If the lender considers the director to have provided inaccurate information on the business’ financial and trading position, the director may be found personally liable for the lending party’s losses. This constitutes misleading information, leading them to mistakenly believe that the company was stable enough financially to follow through with the expansion.
Individual employees and financial regulators could sue if a director makes an error in the administration of an employee benefit scheme or of their pension. D&O cover could pay for the legal fees and compensation settlement for the employee.
You could also be found personally liable for defamation if you’re quoted making an inaccurate statement.
For example, a director could make an incorrect statement about a competitor. Should the competitor pursue them for defamation, a D&O policy can cover the fees, protecting the director in question.
Do I need D&O liability insurance?
It’s difficult to determine who needs D&O liability insurance. Unfortunately, as a director, your decisions affect people at all levels of a company, as well as investors and shareholders, which exposes you to serious risk of allegations of personal wrongdoing from all sides.
Even actions that seemed logical and sensible at the time may later turn against you if somebody suffers adverse consequences as a result. As an allegation could come from anywhere, almost all directors and officers should consider taking out a policy.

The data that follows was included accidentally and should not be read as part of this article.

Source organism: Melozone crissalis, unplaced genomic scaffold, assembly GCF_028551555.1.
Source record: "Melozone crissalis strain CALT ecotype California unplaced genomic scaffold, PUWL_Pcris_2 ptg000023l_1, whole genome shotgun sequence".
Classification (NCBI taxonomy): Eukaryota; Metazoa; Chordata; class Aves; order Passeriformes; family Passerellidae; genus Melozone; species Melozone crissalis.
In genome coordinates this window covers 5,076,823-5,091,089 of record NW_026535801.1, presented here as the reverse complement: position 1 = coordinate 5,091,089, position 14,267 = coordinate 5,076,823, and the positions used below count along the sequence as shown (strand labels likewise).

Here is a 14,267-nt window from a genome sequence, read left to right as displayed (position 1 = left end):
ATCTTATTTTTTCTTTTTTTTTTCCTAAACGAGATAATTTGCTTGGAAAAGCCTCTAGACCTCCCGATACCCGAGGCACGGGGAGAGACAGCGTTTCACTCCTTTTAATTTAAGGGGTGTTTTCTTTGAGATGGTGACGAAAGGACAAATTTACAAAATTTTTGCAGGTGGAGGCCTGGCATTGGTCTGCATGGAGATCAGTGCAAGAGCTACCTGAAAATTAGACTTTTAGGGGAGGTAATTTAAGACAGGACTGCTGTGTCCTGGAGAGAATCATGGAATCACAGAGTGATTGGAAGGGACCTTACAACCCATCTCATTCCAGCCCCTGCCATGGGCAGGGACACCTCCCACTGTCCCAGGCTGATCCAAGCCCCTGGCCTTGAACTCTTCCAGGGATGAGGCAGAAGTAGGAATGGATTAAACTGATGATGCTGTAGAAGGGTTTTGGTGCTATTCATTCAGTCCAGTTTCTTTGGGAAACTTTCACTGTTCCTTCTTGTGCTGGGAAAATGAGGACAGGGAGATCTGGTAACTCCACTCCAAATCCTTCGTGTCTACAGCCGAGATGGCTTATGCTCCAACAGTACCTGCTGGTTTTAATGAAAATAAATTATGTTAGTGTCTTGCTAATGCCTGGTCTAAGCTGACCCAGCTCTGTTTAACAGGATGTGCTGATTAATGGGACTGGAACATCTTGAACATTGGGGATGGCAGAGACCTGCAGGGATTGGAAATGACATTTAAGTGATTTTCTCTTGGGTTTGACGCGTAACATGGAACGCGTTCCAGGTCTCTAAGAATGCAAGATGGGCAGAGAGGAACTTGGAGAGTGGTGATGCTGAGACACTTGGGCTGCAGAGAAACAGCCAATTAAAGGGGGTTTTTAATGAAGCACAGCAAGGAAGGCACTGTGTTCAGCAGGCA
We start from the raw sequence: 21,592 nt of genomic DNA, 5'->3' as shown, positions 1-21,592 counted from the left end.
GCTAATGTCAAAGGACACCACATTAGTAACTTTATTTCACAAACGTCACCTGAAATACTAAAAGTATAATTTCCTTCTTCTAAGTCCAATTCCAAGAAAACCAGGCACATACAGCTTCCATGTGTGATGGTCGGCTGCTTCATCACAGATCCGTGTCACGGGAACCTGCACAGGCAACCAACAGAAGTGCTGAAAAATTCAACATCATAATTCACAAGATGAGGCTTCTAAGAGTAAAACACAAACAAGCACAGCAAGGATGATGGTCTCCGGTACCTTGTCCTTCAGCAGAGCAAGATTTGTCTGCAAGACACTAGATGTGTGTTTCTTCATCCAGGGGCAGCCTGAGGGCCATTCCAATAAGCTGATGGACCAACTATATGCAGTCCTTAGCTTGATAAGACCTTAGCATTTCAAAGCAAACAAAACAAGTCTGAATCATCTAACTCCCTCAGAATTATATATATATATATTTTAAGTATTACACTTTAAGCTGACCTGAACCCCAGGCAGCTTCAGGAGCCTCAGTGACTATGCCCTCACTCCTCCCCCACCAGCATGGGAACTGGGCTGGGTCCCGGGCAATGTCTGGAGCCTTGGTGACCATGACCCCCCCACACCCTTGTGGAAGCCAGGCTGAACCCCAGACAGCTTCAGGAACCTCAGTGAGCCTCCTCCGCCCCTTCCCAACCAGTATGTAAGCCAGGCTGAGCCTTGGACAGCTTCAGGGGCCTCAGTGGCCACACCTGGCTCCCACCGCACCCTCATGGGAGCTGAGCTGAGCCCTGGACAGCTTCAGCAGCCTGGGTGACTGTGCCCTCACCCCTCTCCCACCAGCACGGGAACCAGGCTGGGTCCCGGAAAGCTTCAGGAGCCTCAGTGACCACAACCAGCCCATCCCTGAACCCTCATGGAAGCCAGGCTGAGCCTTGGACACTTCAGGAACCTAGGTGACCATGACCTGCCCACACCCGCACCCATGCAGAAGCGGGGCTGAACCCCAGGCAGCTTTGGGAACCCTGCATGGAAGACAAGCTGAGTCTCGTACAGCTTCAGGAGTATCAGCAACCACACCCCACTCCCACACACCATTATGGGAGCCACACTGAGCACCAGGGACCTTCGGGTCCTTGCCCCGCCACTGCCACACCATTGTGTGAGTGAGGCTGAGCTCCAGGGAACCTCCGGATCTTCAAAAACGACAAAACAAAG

What’s more, legal liability has started to shift away from companies and towards personal liability. When before an employee or investor may have made a claim against the company at large, both claimants and the directors’ own companies are increasingly holding the individual responsible for the action as accountable. This is the case even in limited liability companies, where many directors overestimate their protection from liability. For these reasons, any director, officer or partner should consider having D&O liability insurance in place, no matter the size or sector of the business.
It’s crucial to note that the legal definition of an officer is relatively vague. As such, third parties can bring claims against almost anybody in a managerial position within a company, even if the person accused doesn’t consider themselves an officer.
Individuals at many levels of a company can inadvertently trigger claims. D&O cover is, therefore, worth considering for any individual with a supervisory role.
There’s no hard and fast rule for whether a company director has a high risk of exposure to D&O insurance claims. That said, insurers commonly consider specific industries to be at a higher or lower risk of D&O claims, such as:
- Lower risk: agriculture, entertainment, industrial, manufacturing, warehouses
- Low to medium risk: commercial, hospitality, leisure, logistics, retail
- Medium risk: education, financial services, media companies, professionals, transportation
- Medium to high risk: construction, engineering, exploration, property
- Higher risk: biotechnology, oil exploration, telecommunications, pharmaceuticals.
A final consideration when weighing up D&O cover and your level of risk is where your company operates geographically. The USA is one of the most litigious countries in the world, where suing companies and directors is more commonplace than the UK. If the scope of your business activities reaches the USA, you are more highly exposed to D&O claims and should consider D&O insurance more carefully.
How much cover do I need?
D&O liability insurance is one of the most wide-ranging insurance products on the market, with indemnity limits starting at £100,000 and reaching anywhere up to £10 million or beyond. How much you need is difficult to determine, as it is hard to predict the type of claims that people or organisations may bring against you. There are, however, several aspects to consider when choosing the level of cover you require.